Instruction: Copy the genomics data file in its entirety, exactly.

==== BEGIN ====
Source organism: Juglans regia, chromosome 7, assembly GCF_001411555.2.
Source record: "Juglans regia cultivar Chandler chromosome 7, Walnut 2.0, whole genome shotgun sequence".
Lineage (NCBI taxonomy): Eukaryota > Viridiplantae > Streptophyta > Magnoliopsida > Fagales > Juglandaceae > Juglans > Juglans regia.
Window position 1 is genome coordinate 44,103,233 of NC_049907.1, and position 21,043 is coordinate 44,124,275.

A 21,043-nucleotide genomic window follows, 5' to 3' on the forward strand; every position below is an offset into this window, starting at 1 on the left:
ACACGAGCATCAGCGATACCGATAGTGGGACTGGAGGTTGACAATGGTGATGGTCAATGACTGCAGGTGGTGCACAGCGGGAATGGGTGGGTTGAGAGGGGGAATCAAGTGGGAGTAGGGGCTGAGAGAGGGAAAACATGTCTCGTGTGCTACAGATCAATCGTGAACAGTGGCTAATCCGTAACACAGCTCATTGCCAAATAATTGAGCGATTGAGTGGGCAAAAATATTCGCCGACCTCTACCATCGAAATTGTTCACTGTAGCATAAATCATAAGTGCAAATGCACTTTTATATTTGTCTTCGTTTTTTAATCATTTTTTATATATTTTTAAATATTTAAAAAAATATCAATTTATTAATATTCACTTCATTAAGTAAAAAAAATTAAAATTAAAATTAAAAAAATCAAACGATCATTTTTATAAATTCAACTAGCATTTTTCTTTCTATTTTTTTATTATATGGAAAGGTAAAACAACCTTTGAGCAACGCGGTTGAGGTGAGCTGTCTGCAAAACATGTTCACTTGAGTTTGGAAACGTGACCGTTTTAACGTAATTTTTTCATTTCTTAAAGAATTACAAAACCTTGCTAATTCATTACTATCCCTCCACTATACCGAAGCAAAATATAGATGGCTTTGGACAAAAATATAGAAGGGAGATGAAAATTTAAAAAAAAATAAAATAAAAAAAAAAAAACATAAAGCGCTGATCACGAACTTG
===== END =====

Source organism: Juglans regia, chromosome 7, assembly GCF_001411555.2.
Source record: "Juglans regia cultivar Chandler chromosome 7, Walnut 2.0, whole genome shotgun sequence".
Lineage (NCBI taxonomy): Eukaryota > Viridiplantae > Streptophyta > Magnoliopsida > Fagales > Juglandaceae > Juglans > Juglans regia.
Window position 1 is genome coordinate 44,103,233 of NC_049907.1, and position 21,043 is coordinate 44,124,275.

A 21,043-nucleotide genomic window follows, 5' to 3' on the forward strand; every position below is an offset into this window, starting at 1 on the left:
ACACGAGCATCAGCGATACCGATAGTGGGACTGGAGGTTGACAATGGTGATGGTCAATGACTGCAGGTGGTGCACAGCGGGAATGGGTGGGTTGAGAGGGGGAATCAAGTGGGAGTAGGGGCTGAGAGAGGGAAAACATGTCTCGTGTGCTACAGATCAATCGTGAACAGTGGCTAATCCGTAACACAGCTCATTGCCAAATAATTGAGCGATTGAGTGGGCAAAAATATTCGCCGACCTCTACCATCGAAATTGTTCACTGTAGCATAAATCATAAGTGCAAATGCACTTTTATATTTGTCTTCGTTTTTTAATCATTTTTTATATATTTTTAAATATTTAAAAAAATATCAATTTATTAATATTCACTTCATTAAGTAAAAAAAATTAAAATTAAAATTAAAAAAATCAAACGATCATTTTTATAAATTCAACTAGCATTTTTCTTTCTATTTTTTTATTATATGGAAAGGTAAAACAACCTTTGAGCAACGCGGTTGAGGTGAGCTGTCTGCAAAACATGTTCACTTGAGTTTGGAAACGTGACCGTTTTAACGTAATTTTTTCATTTCTTAAAGAATTACAAAACCTTGCTAATTCATTACTATCCCTCCACTATACCGAAGCAAAATATAGATGGCTTTGGACAAAAATATAGAAGGGAGATGAAAATTTAAAAAAAAATAAAATAAAAAAAAAAAAACATAAAGCGCTGATCACGAACTTG